Trust administration is when someone is appointed to manage or oversee the assets held within a trust. This includes distribution of assets within the trust according to the wishes and instructions of the creator of the instrument. Trust administration play an important role in the estate planning process.
A trust, like any other legal document, can be a huge help to your loved ones but if it is not updated as circumstances change problems can occur. Moreover, if the trust is ignored upon the death of a spouse or both spouses a very bad financial situation may be created for your successor trustee and family. Most people don’t think about the fact that the laws are constantly changing. In addition, their own personal situations are changing such as marriage, divorce, death, births, moving, selling or buying a house, refinancing a house, opening or closing a bank account.
All of these situations and more can mean that your trust should be checked to see if it is accomplishing what you want. As a general rule if any of the above situations have happened or it has been at least 5 years since you have last spoken with your attorney, you should dust off the trust and read it, and then call your attorney and have a quick conversation about the changing laws and any life changes you have had. For example, a lot of people have refinanced their house after they created the trust.
In order to do the refinance of a house, the house must be taken out of the trust. It is extremely common that the house does not get put back into the trust and if the client was to die at that point, the house would go through probate. Our firm can help you confirm that all of your assets are properly in your trust.
Another example of changes are to the trust itself. A lot of couples have had a trust that requires an asset split at the first death also known as an A-B trust. The challenge with A-B trusts is that they require work to be done at the death of the first spouse which can cost several thousand dollars. As the laws have changed, it can make a lot more sense to have a different trust that does not require an asset split at the first death which will save the couple thousands of dollars. Our firm has sat down with many clients who have trusts. We review them and make sure their trust will not require needless expenses as the spouses die.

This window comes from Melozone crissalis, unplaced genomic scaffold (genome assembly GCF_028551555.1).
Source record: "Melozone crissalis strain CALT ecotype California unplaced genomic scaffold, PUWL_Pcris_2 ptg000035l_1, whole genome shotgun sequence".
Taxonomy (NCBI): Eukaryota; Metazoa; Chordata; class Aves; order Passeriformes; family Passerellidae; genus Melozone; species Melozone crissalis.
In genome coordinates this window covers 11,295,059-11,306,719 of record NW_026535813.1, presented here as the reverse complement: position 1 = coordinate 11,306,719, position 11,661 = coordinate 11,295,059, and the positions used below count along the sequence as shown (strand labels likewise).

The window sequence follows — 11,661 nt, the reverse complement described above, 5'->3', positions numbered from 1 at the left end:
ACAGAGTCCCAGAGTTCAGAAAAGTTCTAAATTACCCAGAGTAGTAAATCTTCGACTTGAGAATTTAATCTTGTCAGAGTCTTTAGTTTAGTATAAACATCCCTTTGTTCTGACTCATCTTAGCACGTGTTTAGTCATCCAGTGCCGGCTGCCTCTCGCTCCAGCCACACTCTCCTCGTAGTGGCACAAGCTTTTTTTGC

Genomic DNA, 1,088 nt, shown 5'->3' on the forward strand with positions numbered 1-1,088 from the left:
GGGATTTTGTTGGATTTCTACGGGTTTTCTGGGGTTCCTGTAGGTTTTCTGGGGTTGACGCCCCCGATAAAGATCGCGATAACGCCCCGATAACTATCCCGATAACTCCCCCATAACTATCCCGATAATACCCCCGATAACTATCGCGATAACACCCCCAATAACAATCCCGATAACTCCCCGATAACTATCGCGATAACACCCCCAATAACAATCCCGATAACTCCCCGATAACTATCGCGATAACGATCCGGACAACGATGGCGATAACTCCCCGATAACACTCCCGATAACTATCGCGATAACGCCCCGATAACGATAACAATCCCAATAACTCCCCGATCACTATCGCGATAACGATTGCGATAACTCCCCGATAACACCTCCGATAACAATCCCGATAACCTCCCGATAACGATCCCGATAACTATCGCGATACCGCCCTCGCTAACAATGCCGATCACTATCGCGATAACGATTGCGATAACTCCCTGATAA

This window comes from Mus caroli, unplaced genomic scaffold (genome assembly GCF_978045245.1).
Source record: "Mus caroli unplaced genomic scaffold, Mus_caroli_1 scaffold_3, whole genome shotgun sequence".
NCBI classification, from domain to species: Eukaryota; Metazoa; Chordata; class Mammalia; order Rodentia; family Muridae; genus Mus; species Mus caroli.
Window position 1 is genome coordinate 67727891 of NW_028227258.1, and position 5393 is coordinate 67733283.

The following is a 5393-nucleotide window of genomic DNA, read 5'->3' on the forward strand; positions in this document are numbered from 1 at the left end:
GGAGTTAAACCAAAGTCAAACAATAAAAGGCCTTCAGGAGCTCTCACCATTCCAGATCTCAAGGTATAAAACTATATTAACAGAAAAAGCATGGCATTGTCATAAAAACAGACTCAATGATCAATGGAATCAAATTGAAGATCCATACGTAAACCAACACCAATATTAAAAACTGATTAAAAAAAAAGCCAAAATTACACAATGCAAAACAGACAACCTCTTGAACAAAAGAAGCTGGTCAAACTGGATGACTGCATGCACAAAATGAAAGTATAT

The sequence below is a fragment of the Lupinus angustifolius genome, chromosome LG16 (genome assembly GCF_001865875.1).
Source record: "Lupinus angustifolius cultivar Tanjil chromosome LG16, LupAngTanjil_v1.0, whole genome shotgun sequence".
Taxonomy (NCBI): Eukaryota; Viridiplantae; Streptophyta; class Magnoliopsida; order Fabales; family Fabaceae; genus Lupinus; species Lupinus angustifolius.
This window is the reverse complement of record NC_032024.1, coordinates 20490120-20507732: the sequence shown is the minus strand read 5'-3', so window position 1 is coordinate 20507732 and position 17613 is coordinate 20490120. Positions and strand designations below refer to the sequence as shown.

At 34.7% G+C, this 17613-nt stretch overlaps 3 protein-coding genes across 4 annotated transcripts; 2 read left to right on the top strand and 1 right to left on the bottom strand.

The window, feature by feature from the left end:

At the death of the first spouse it is critical for the surviving spouse to call us to figure out what they will need to do as a requirement of the trust. Many times children have come into our office with their parents trust after both parents have died and we have to tell them that there was work that was required at the first death and now we will have to perform that work. The challenge is, we are now getting valuations and creating tax returns in reverse which generally means the cost will be higher to go back and perform work that should have been done years ago. Worse yet, we have some children that come in 5 or 10 years after both parents have died and now we have to create paperwork that spans long extended periods of time which means more expense to the trust.
Additionally, the child who was supposed to be the trustee during that time will have made mistakes with the money such as not selling the house before the market crashed or not liquidating the brokerage accounts before the market crashed. Even though the child did not seek legal advice before doing nothing or doing something wrong, the child will be on the hook financially for every mistake they make. Therefore, the important thing to remember is, if someone dies that had a trust it is critical to call our firm to find out what the requirements of the trust are and what you as trustee should be doing and in what order. Failure to do so can have severe financial consequences on the child or successor trustee.